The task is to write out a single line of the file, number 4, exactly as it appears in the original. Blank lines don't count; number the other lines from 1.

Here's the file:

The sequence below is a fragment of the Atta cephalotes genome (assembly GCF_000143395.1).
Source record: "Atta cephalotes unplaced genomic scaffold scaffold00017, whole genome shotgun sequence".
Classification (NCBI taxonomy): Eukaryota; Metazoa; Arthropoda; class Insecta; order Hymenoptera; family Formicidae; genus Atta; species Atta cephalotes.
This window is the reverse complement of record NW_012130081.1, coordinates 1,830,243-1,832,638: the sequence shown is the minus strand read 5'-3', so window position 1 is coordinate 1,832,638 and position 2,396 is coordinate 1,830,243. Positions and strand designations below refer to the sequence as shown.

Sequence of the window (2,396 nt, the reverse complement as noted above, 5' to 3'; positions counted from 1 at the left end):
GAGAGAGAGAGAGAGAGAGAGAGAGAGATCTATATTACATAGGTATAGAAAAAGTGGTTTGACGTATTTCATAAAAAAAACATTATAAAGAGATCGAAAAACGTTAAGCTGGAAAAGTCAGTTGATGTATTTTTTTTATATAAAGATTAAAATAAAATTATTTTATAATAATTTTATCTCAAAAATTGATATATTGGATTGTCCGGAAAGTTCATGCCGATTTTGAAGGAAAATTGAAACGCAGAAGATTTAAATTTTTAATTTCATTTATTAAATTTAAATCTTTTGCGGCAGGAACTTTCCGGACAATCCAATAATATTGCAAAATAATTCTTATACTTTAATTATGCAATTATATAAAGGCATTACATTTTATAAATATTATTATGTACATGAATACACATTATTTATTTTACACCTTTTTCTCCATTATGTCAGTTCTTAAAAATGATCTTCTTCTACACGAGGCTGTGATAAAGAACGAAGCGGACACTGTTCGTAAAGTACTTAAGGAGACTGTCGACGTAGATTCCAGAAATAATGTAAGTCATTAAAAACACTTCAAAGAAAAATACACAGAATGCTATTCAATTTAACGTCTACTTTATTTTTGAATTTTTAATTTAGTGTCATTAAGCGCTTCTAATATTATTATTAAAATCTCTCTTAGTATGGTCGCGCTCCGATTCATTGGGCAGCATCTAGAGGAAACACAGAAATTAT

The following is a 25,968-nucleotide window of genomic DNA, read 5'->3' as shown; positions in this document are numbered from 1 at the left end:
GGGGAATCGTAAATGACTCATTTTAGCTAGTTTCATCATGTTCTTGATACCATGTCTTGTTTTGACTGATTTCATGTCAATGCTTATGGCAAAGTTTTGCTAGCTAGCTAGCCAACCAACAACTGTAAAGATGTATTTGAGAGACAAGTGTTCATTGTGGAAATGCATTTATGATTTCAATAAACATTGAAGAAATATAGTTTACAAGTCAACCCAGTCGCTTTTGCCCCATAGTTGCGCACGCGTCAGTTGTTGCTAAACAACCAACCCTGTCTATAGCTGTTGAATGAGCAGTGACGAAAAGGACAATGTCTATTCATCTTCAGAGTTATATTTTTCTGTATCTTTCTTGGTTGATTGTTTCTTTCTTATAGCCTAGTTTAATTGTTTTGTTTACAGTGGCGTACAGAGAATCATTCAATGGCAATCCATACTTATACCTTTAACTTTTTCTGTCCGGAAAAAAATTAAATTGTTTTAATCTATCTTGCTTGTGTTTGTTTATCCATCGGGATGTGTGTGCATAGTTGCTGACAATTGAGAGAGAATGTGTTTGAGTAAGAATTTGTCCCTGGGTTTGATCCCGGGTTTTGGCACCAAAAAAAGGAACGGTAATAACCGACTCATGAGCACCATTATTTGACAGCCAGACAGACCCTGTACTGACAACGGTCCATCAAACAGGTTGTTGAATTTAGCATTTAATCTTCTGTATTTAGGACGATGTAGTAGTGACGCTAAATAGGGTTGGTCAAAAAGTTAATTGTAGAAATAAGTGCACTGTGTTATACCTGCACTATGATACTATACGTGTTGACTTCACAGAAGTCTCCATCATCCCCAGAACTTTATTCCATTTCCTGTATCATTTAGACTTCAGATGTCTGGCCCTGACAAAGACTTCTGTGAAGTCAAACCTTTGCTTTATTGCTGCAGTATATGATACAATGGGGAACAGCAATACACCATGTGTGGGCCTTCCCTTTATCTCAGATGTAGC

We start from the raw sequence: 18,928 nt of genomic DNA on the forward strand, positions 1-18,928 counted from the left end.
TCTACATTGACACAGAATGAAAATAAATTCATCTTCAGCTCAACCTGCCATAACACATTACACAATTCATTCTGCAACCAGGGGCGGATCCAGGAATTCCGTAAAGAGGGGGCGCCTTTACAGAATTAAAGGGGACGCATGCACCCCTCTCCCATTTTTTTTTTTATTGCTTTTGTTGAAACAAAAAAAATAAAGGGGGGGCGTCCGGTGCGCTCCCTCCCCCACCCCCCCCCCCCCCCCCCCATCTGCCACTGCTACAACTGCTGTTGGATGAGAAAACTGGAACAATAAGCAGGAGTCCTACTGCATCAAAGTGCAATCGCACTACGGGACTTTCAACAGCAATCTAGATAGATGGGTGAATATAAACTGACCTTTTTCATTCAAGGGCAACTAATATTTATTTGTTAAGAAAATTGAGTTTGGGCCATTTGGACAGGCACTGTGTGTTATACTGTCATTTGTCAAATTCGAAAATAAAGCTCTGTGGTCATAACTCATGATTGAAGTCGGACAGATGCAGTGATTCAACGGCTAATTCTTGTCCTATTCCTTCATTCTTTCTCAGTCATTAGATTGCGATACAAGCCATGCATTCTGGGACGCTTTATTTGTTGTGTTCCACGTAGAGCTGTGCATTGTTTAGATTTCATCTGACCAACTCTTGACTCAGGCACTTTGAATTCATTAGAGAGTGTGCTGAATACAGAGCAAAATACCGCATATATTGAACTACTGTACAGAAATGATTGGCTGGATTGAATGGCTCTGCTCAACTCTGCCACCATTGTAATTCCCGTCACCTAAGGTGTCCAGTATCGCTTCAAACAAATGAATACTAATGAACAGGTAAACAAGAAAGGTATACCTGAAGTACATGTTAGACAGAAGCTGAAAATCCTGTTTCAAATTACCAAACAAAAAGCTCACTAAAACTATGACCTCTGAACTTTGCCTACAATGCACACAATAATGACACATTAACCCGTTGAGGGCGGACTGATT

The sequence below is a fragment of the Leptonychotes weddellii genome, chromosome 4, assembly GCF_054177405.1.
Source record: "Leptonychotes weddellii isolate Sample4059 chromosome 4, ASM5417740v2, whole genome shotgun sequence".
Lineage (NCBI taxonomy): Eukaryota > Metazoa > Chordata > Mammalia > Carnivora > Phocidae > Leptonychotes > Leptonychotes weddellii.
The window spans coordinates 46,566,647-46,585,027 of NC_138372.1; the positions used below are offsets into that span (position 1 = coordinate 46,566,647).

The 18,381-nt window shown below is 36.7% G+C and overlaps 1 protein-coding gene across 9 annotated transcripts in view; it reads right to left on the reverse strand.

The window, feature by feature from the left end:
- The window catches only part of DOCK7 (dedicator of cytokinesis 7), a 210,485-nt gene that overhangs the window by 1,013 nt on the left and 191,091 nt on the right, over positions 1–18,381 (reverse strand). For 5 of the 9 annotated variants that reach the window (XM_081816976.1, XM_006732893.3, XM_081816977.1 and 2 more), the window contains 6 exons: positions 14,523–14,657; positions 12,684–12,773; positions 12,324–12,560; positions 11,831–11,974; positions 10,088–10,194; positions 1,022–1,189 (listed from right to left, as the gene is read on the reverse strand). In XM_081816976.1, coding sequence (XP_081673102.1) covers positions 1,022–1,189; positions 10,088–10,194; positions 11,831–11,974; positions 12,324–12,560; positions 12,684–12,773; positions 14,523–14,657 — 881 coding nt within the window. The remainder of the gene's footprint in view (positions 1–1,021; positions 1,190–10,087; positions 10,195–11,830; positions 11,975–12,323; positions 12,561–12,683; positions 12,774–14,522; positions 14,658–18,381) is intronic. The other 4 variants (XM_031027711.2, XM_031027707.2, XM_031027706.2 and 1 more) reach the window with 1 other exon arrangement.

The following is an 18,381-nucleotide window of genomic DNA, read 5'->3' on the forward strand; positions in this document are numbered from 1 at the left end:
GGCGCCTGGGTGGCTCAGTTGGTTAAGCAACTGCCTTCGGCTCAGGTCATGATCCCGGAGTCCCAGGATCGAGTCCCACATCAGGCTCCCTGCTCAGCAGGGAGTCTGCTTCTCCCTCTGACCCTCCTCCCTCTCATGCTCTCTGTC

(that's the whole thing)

This window is the reverse complement of record NW_012130081.1, coordinates 1,830,243-1,832,638: the sequence shown is the minus strand read 5'-3', so window position 1 is coordinate 1,832,638 and position 2,396 is coordinate 1,830,243. Positions and strand designations below refer to the sequence as shown.